Time to celebrate with the May/June issue
We’ve got history. We’ve got horses. We’ve got places to play. We’ve got food. The May/June issue of Montana Magazine has a lot to celebrate and it’s ready to read now.
With all there is to read, a couple celebrations take center stage. First, writer Jesse Zentz takes us back in time to the Montana of 1864 – when the area was officially granted territory status 150 years ago. It was the Wild West no doubt. Also, writers Kristen Inbody and Erin Madison take us back in time and explain the conception of Montana State Parks. The system is celebrating its 75th anniversary this year and we’re encouraging everyone to get out and explore the 54 parks spread across the state.
That’s just a sliver of the stories included in the May/June issue.
New Deal murals still hang in six Montana post offices
Lots of cool things came to Montana thanks to the New Deal back in the 1930s. The Civilian Conservation Corps helped build some of the most important infrastructure of Montana’s state parks and plenty other structures that helped shape the state.
And six artists were commissioned by a special New Deal program to paint murals inside Montana post offices in Billings, Deer Lodge, Dillon, Glasgow and Hamilton. The works of art are still hanging today and in most cases the artists who painted them went on to have storied painting careers that captured special moments of Montana history.
We ran a cool story about the murals in the March/April issue of Montana Mag.
Below is a location list of the six murals. If you’ve got business in one of the six posts offices listed below or are hitting the road and passing through one of these towns, don’t forget to take a few minutes to stop and appreciate the art.
Here’s where to find Montana’s six New Deal post office murals are spread across the state
- “Trailing Cattle” by Leo James Beaulaurier, Billings Downtown Post Office Station, 2602 1st Ave.
- “James and Granville Stuart Prospecting in Deer Lodge Valley – 1858,” by Verona Burkhard, Deer Lodge Post Office, 510 Main St.
- “News from the States” by Elizabeth Lochrie, Dillon Post Office, 117 South Idaho St.
- “Montana’s Progress” by Forest Hill, Glasgow Post Office, 605 2nd Ave. South
- “Flat Head War Party” by Henry Meloy, Hamilton Post Office, 150 North 4th St.
- “General Sully at Yellowstone” by J.K. Ralston, Sidney, Donald G. Nutter Building, 123 West Main St.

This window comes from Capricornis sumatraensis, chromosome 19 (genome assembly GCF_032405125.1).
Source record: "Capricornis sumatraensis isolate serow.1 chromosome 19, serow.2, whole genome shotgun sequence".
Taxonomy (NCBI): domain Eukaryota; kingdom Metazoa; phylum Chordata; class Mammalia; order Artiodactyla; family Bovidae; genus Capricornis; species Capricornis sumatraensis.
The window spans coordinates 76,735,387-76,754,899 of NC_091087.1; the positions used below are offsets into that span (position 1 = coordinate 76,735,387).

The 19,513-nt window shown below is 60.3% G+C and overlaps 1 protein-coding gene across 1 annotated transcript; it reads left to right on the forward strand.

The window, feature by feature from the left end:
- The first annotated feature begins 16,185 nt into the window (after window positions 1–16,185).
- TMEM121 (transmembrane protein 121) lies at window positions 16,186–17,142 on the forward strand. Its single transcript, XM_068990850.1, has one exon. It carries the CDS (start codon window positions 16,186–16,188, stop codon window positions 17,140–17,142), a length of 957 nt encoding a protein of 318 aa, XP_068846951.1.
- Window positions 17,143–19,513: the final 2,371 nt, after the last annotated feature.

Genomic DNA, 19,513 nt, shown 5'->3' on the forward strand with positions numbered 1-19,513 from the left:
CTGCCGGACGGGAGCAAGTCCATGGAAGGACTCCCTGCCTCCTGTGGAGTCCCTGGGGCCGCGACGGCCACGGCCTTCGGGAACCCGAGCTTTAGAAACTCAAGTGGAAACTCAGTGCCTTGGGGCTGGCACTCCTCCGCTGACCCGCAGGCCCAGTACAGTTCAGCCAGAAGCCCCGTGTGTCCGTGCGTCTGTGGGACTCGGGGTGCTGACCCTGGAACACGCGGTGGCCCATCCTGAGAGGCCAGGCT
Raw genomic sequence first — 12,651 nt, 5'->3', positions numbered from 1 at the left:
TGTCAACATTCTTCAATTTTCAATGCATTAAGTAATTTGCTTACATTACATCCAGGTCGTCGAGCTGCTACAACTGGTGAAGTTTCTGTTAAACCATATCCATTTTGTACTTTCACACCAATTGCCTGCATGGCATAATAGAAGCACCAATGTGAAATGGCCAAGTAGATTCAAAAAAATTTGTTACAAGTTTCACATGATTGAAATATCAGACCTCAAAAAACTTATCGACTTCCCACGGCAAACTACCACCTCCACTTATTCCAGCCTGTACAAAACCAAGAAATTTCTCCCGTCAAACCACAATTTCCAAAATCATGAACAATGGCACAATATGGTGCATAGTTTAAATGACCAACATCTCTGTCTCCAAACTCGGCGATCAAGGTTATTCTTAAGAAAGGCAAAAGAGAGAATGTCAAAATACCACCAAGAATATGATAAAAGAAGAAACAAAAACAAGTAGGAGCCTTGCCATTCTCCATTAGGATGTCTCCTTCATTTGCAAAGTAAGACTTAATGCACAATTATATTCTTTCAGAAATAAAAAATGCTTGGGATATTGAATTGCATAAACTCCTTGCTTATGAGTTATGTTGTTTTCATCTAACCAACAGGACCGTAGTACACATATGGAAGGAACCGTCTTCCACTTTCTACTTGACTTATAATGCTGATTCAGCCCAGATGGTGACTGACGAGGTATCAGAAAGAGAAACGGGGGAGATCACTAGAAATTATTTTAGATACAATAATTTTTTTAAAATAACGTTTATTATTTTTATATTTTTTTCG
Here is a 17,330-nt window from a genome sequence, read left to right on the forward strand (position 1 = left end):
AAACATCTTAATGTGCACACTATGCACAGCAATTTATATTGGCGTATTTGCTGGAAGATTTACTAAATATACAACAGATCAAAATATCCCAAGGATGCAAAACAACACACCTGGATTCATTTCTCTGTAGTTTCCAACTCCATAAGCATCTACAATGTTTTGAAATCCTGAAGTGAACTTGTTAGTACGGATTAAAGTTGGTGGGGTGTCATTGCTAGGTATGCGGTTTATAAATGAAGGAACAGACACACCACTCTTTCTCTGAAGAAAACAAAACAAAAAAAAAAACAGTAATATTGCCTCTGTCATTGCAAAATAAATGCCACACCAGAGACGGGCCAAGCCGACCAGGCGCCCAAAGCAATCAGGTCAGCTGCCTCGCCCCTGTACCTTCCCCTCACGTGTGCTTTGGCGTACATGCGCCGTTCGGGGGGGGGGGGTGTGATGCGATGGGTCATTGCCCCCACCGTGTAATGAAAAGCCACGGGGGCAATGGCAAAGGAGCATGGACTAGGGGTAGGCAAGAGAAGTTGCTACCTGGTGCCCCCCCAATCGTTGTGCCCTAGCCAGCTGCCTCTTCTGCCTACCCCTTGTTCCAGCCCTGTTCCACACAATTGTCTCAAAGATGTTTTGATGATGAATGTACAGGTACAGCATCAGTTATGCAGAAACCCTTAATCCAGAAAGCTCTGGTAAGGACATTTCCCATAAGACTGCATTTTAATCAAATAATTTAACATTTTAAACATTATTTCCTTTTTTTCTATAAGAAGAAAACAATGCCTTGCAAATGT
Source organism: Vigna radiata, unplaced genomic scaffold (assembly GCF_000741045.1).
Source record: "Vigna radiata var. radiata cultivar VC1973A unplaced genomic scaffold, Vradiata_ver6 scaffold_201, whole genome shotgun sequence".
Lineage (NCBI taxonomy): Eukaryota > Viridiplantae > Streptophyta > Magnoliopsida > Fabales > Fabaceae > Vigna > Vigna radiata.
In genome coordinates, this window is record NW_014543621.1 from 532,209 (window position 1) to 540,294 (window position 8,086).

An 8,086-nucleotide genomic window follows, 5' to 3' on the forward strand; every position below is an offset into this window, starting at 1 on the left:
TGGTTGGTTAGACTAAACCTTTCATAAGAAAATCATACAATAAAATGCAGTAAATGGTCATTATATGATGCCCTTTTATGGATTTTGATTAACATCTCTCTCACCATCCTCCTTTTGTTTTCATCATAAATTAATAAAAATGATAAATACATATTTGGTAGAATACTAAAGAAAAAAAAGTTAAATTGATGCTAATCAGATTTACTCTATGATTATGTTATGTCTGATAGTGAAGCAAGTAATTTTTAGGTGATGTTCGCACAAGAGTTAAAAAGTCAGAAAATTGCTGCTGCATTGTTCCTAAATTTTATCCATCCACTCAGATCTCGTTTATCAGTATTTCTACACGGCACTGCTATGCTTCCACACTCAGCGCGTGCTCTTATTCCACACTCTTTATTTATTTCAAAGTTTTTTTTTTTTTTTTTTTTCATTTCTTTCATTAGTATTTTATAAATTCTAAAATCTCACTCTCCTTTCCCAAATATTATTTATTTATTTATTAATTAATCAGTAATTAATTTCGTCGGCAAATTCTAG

Montana slang: Montana photographer puts together an impressive list
Photographer Todd Klassy is known for the great images he takes across the state.
Turns out he’s a bit of a scribe, too. Klassy posted a great list of “Montana slang” terms on his website recently. It’s a pretty funny list that anyone who’s spent time in the Big Sky State will appreciate.
“Montucky” made the list. As did “Moose Drool.”
The first slang term (listed in alphabetical order) is “A bit nippy out: 20 degrees below zero or colder.”
I’ve definitely heard that one before. But there were a lot of terms (“can openers: spurs” or “Chesterfield: a sofa”) that I hadn’t heard before.
Whatever your fluency with Montana slang, it’s a fun list.
‘Montana is Calling’ a beautiful poem about missing Montana
Of all the emails, letters and phone calls we get about Montana Magazine each day, some always stand out. They’re the notes about the allure of Montana and the want of so many to come here, live here one day, or for the natives who’ve moved away, to come back one day.
These notes are always great to read, and many are beautiful and poetic too.
So we thought we’d start sharing some these notes, poems and stories in a section on MontanaMagazine.com called “Love Letters to Montana” (it’s under the More of Montana tab on the home page.)
We’ve put several love letters up and will add more soon.
One of my favorites came from Janet Fulkerson, who found writings by her mother Imogene Z. Hansen after Imogene passed away in 2013.
Imogene lived and raised a family in Helena before poor health forced her to move to Indiana to live with Janet. The photo with this post is of Imogene and her husband Bruce Hansen, and Janet’s sister, Susan Marie.
Her poem, “Montana is Calling,” was written in 2012. The full poem is here and a snipped is listed below. It’s worth a read.
Montana Is Calling
By Imogene Hansen
September 17, 2012
My heart’s in Montana; my heart is not here.
It’s in Big Sky Country so high, wide, and clear.
From the mountains and prairies that I loved to roam
Montana is calling, and I want to go home.
I miss Montana which is far, far from here
where the earth is too flat and the sky seldom clear.